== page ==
Adam picked up another team member with the night's only duo, the painfully picturesque indie-folk songwriting duo Dawn & Hawkes, a real-life smitten couple who'd met when he tried to pick her up in an Austin, Texas, bar. They performed the Beatles' "I've Just Seen a Face," earning chair turns from Adam and Shakira. This time, Shakira's sell was no match for Adam's. He was as smitten with the duo as they were with each other.
"That was my favorite performance that I have seen ever on 'The Voice,'" he gushed. "This is special. This is something that I want to be a part of, no matter what." He got his wish, as the pair picked him to coach them.
Shakira won another team member with Sacramento-based classic rock band frontman Jeremy Briggs, who hit the "Voice" stage in the hopes of kick-starting his career so he could leave behind his nine-to-five government job to play music full-time. His take on Bad Company's 1974 hit by the same name won over the Latin pop superstar, who touted her own rock and roll past and promised she was ready to win "The Voice" with him on her team. "I'm hungry," she insisted, and Jeremy picked her over Blake to be his coach.
As soon as the next contestant hit the stage, though, it was clear Blake wasn't going to finish the night without picking up a team member. If that contestant looked or sounded familiar, it's because he was. Texan teen and aspiring country singer Jake Worthington had auditioned in season five, and after he'd failed to turn any chairs then, he'd taken the coaches' advice to heart.
On the "Voice" stage Monday night, it was clear the effort had paid off. His soulful take on Keith Whitley's country ballad "Don't Close Your Eyes," on which he accompanied himself on guitar, won over three of the coaches -- but as soon as Blake turned his chair, the question of whom Jake would pick as his coach was a foregone conclusion. Jake tipped his hat to both Shakira and Adam ("my aunt thinks you're the sexiest thing on earth," he told the Maroon 5 frontman and erstwhile Sexiest Man Alive, according to People magazine), but he picked Blake as his coach.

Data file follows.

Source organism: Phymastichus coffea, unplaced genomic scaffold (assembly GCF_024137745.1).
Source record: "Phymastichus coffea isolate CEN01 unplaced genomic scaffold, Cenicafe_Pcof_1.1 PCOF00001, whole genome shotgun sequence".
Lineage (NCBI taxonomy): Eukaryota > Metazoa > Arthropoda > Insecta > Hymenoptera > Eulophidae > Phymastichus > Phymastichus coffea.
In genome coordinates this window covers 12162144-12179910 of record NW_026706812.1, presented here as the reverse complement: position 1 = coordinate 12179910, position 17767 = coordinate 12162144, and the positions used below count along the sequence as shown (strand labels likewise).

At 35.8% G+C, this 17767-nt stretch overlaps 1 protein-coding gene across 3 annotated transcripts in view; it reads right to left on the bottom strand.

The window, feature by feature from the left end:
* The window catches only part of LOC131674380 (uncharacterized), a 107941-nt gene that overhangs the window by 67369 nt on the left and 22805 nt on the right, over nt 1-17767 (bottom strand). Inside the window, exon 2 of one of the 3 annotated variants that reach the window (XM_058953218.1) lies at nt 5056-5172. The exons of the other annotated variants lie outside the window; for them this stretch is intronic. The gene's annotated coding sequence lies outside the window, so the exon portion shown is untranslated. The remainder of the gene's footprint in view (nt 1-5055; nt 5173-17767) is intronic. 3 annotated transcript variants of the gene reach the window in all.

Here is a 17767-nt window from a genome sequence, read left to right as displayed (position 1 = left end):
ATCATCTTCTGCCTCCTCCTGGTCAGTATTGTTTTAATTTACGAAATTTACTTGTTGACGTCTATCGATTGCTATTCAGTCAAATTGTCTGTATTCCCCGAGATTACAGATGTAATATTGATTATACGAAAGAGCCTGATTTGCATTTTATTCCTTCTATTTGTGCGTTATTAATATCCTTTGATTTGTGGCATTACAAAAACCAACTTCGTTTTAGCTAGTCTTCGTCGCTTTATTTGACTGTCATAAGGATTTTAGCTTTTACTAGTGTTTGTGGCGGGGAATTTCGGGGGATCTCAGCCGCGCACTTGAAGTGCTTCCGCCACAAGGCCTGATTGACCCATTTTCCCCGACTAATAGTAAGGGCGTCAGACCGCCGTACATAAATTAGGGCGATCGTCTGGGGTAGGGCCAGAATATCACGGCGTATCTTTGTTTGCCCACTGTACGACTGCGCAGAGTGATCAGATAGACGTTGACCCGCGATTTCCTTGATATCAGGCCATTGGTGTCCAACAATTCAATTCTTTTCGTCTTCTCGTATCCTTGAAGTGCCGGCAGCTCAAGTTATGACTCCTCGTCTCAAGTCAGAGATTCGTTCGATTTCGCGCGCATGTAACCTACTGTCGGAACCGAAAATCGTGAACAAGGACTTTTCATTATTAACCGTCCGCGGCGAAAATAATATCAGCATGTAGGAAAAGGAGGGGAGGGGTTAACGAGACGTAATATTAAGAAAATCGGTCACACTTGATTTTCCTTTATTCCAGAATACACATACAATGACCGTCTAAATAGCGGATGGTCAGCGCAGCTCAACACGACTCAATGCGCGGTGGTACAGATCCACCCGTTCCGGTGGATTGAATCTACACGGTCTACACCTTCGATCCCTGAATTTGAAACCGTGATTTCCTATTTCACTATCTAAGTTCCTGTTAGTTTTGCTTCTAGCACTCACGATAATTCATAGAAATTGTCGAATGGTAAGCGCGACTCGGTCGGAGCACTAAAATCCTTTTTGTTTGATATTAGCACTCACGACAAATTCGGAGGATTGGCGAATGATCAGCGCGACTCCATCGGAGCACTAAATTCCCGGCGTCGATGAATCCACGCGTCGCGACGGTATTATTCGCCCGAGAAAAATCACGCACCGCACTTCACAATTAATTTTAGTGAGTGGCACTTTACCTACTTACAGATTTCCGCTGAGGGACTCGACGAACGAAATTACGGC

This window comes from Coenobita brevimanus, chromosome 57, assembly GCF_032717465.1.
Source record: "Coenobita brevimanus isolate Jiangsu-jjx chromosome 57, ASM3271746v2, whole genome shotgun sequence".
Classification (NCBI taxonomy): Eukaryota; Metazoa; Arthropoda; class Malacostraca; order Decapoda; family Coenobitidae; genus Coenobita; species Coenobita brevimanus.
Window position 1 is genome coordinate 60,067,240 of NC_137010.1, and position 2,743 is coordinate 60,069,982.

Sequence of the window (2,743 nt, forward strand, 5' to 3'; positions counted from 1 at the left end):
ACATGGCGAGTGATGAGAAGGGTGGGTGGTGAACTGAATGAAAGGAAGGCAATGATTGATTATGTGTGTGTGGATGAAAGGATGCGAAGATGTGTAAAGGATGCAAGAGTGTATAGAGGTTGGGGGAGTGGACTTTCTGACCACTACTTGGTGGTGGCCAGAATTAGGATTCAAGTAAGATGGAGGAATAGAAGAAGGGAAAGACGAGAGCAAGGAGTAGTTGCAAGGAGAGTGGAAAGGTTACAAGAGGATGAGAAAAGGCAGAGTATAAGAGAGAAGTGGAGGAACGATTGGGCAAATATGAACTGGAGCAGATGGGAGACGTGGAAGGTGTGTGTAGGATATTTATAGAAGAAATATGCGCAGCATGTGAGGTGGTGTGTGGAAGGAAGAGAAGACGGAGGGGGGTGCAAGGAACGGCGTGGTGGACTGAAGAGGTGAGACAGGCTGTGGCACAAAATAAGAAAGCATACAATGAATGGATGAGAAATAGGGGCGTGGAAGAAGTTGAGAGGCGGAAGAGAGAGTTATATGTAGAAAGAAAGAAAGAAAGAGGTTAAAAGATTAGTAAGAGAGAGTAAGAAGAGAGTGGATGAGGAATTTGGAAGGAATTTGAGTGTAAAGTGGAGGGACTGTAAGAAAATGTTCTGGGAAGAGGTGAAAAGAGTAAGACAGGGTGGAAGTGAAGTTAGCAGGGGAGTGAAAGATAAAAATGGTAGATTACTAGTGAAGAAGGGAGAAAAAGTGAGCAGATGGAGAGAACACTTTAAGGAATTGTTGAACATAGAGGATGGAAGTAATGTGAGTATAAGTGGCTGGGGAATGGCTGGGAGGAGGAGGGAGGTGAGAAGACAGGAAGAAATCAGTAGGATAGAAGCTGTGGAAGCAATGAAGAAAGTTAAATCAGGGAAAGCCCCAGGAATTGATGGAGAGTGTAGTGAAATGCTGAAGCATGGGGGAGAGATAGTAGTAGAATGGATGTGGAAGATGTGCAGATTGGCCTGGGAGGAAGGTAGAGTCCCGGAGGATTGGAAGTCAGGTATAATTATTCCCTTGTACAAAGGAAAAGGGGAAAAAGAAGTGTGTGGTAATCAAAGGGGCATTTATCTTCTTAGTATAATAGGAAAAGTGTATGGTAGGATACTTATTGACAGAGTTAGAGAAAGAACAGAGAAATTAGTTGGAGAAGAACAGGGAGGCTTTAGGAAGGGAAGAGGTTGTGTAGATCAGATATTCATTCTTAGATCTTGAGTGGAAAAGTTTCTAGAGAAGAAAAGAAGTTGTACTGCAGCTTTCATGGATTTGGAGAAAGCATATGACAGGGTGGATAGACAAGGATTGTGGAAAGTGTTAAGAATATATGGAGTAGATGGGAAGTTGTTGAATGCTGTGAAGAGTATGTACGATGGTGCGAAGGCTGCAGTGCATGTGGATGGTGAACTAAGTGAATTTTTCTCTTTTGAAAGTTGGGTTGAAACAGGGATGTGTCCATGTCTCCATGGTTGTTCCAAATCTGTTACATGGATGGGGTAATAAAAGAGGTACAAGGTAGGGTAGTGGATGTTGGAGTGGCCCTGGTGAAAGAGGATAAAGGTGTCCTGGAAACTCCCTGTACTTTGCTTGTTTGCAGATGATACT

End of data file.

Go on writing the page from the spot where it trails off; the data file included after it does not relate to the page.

The final singer of the night, though, was the one over whom the coaches fought most ferociously -- and whose fight served as perhaps the night's biggest reminder of just how hard Shakira and Usher in particular would lobby for the talent they believed would net their teams the title of "The Voice."
That singer was Bria Kelly, whose gut-wrenching take on the Elvis Presley tune "Steamroller Blues" was thick with guttural grit and an emotive belt that should have been beyond the reach of somebody just 17 years old.
"Ladies and gentlemen, we have just heard THE voice," Usher gushed, kicking off a spirited round of squabbling among the coaches for the right to count Bria among their team members. It was Usher's tribute -- and, granted, maybe his attempt to gift her one of his Grammys, to the puzzlement of his fellow Grammy-winning coaches -- that helped win Bria over. She picked him as her coach, setting the stage for a season of strong talent on sophomore coaches' teams.
But the first night of the blind auditions didn't end without a few contestants going home disappointed, after finishing their performances to see a quartet of chair backs before them. Sixteen-year-old Tanner Linford went home after he admitted his nerves got the better of him onstage, and dancer-turned-singer Leo Galli did the same after he let his moves get the better of him as he performend "Blurred Lines." Indie songwriter Carina Mia's unique breathy voice impressed the judges, but her pitch problems cost her a chair turn.
If Jake Worthington's reappearance Monday is any indication of blind auditions also-rans' future "Voice" potential, though, they could be back before the four chairs soon.
In the meantime, "The Voice" gears up for another night of blind auditions Tuesday.
"The Voice" airs Mondays and Tuesdays at 8/7c on NBC.